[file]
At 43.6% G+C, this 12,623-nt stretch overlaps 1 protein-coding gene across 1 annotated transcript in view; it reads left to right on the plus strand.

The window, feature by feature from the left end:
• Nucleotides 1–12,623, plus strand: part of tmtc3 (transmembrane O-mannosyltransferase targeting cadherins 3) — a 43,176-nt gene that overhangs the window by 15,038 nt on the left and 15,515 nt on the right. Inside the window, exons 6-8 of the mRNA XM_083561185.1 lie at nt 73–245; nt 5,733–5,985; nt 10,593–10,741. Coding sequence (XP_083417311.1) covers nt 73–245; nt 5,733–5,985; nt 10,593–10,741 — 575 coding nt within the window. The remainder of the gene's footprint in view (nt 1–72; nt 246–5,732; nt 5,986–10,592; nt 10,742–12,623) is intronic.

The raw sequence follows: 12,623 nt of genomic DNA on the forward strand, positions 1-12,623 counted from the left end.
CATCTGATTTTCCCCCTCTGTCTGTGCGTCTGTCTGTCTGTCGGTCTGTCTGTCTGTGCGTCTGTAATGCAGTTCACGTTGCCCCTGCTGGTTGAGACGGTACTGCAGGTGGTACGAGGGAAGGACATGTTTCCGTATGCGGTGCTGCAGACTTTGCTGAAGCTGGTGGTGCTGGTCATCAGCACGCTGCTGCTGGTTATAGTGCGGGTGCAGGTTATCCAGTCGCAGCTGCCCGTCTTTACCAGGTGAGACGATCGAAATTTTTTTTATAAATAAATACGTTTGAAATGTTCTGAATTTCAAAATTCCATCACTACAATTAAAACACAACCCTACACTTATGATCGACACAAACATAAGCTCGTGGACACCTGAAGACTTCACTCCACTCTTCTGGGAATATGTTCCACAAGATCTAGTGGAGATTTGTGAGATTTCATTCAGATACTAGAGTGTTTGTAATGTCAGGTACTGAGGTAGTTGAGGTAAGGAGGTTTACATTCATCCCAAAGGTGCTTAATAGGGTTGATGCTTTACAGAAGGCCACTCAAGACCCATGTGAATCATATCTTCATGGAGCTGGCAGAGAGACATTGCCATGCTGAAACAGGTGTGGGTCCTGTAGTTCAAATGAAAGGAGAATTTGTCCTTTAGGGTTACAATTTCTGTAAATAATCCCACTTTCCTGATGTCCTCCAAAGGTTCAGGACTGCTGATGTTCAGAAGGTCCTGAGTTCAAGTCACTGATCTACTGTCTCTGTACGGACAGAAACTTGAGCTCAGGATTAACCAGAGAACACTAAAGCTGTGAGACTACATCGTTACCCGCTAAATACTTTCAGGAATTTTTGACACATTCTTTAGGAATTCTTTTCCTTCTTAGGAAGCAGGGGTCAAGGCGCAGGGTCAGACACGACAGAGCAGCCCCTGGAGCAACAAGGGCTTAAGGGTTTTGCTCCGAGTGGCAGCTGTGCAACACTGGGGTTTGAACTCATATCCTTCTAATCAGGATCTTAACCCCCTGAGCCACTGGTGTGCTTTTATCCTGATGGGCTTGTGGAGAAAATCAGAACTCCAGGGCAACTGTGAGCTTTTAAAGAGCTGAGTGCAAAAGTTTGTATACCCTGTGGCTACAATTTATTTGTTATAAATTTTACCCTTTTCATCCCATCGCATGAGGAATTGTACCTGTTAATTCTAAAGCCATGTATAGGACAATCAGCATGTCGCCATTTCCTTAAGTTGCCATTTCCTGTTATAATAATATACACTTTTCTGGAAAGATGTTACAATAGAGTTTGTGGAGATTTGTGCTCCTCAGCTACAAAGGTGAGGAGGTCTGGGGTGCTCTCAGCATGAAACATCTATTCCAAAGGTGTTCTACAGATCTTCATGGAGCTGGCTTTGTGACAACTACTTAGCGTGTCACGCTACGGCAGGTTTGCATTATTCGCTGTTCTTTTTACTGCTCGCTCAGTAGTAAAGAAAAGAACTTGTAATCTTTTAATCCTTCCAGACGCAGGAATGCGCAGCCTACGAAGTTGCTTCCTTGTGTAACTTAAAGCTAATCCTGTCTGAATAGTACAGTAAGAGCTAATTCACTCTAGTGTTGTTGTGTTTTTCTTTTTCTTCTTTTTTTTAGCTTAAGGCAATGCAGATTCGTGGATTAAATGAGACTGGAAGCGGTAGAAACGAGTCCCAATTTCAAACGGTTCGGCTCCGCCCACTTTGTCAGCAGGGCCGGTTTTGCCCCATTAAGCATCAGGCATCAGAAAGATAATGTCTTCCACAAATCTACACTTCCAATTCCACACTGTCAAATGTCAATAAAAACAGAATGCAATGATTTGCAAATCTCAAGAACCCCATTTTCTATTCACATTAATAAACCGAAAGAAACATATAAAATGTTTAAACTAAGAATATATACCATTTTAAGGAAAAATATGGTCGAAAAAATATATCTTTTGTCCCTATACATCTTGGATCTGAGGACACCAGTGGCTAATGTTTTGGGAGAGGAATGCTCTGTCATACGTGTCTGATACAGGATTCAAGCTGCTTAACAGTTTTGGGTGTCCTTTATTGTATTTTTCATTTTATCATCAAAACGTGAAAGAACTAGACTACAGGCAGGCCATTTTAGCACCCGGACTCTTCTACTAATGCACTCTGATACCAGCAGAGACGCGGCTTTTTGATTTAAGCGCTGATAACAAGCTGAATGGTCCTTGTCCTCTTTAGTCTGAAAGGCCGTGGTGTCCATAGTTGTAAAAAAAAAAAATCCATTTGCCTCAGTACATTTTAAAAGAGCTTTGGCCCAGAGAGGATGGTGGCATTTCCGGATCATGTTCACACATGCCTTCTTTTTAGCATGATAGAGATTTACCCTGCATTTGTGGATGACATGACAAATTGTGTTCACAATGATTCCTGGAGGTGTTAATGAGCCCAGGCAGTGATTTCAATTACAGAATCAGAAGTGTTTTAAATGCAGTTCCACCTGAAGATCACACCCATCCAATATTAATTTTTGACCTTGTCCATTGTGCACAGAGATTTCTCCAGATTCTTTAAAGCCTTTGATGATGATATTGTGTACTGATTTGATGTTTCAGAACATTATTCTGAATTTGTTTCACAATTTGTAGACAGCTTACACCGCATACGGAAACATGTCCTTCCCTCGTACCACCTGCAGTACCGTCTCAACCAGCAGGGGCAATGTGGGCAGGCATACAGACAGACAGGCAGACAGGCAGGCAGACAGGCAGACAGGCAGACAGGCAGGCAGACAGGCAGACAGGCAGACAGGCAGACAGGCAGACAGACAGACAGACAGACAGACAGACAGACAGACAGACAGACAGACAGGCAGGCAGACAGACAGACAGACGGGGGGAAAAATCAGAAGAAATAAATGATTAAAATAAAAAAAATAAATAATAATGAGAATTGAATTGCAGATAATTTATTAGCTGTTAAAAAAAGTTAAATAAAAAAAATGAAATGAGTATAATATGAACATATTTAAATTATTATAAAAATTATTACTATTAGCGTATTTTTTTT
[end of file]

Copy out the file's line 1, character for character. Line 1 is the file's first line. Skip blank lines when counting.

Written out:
At 43.6% G+C, this 12,623-nt stretch overlaps 1 protein-coding gene across 1 annotated transcript in view; it reads left to right on the plus strand.